A recent programme of BBC Radio 4’s Archive on 4 was dedicated to the life and works of the Marxist historian, Eric Hobsbawm. One of the striking things to emerge from Simon Schama’s extended interview with Hobsbawm was that the interviewee’s commitment to Marxism had not diminished or even been fundamentally re-evaluated in the light of the final collapse of the Soviet Union and its East European empire in 1985-1991. Hobsbawm even re-affirmed his commitment to Marxism, oblivious or indifferent to the fact that Marxist regimes had slaughtered tens of millions of people in trying to build some global socialist utopia.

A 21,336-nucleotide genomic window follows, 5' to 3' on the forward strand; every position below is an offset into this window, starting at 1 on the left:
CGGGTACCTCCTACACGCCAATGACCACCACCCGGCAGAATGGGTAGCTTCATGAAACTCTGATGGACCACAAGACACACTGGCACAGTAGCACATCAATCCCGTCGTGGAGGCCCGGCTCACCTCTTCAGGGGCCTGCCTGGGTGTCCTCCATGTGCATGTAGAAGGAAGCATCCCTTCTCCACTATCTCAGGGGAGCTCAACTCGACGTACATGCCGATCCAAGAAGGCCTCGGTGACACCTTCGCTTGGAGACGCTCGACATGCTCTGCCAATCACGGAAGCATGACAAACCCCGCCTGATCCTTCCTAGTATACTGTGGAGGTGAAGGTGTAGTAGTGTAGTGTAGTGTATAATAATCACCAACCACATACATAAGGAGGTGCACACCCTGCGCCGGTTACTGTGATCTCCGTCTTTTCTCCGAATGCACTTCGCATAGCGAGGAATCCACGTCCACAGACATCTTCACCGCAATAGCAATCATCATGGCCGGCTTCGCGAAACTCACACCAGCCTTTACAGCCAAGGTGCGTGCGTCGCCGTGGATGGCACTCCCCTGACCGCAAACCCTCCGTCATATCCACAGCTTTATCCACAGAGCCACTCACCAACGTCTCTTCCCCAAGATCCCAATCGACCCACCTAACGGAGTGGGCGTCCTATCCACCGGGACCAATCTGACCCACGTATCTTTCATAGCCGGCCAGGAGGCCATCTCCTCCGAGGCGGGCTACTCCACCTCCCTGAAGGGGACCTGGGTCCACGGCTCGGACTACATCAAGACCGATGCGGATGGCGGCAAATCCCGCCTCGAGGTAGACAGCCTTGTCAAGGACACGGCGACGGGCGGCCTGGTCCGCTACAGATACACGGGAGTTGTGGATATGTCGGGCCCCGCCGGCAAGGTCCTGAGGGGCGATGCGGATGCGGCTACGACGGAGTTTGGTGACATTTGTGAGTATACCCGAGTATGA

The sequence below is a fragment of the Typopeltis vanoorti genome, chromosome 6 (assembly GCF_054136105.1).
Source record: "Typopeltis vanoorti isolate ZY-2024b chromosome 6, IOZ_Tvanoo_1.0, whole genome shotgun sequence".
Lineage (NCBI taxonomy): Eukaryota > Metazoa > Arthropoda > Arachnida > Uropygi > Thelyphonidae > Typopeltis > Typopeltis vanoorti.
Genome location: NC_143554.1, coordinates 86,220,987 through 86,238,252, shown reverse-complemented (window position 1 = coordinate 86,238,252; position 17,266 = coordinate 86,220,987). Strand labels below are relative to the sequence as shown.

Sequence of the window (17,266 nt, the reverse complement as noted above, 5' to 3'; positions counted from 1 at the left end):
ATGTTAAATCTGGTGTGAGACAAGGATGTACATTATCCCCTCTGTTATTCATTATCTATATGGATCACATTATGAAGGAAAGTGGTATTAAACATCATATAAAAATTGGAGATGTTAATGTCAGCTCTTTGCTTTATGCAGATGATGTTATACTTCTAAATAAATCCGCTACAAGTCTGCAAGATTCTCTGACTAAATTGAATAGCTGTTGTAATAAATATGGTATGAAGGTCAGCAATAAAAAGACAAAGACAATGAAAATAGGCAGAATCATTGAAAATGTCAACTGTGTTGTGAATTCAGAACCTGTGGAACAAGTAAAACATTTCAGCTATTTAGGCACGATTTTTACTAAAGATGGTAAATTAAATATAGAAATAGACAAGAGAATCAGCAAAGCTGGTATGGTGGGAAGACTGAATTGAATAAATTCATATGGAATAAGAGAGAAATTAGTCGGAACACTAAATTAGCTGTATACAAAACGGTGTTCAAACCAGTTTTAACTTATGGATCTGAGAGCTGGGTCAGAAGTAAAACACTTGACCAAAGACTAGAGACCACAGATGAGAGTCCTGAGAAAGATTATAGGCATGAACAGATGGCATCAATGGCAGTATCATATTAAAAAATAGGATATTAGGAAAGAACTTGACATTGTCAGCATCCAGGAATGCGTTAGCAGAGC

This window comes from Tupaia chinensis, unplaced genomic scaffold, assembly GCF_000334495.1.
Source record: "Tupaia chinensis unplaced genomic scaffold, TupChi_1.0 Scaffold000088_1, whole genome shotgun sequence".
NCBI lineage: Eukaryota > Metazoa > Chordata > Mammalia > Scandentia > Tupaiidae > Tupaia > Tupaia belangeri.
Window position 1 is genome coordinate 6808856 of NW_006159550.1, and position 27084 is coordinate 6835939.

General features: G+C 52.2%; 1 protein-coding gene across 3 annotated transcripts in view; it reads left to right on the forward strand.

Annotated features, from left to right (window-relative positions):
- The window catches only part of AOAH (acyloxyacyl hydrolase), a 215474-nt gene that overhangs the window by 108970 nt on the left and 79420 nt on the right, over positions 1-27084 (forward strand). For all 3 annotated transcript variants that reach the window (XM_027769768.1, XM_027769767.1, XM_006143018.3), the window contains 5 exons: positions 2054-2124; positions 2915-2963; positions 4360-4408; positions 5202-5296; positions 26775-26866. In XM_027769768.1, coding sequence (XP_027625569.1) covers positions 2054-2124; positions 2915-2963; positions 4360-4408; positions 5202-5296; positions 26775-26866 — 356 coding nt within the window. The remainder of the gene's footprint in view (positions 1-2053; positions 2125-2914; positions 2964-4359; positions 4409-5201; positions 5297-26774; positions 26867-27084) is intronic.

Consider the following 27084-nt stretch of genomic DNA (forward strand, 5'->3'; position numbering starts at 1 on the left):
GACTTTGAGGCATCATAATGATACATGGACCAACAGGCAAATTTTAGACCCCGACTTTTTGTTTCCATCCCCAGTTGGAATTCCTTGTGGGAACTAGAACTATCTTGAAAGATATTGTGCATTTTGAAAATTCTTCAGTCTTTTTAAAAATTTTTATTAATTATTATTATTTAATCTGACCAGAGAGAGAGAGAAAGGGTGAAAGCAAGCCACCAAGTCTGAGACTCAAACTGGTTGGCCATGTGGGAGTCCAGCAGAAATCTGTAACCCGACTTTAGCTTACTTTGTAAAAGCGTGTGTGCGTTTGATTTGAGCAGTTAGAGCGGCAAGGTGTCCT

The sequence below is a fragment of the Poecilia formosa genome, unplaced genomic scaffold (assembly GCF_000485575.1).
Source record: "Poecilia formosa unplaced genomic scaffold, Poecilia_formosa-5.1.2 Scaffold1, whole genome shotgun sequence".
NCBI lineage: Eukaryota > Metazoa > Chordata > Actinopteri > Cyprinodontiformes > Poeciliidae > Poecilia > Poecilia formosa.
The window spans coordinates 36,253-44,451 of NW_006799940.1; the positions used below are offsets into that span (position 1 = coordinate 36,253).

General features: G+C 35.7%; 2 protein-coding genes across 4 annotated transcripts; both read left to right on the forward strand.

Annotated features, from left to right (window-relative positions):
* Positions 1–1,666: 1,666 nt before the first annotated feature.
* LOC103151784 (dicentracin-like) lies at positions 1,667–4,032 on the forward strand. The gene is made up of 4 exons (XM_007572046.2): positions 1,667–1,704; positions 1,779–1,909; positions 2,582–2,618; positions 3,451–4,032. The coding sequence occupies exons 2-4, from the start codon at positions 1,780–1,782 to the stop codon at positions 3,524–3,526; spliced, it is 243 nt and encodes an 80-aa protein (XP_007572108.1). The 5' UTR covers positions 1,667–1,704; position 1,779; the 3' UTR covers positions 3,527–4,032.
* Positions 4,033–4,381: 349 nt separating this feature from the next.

Classicist KENNETH ROYCE MOORE delves into one of the oldest and most important ingredients of Western civilisation. Spartan tradition, both real and idealised, had a profound influence on such notable philosophers as Pythagoras, Plato, Aristotle, Diogenes the Cynic, Zeno of Cyttium and others [EDITOR’S NOTE: Zeno of Cyttium (c 340-265 BC) was the founder of Stoicism]. This is especially the case in terms of those who speculatively explored political theory and that which we would today refer to as utopianism and, by extension, the subsequent Western traditions that derive from their philosophies.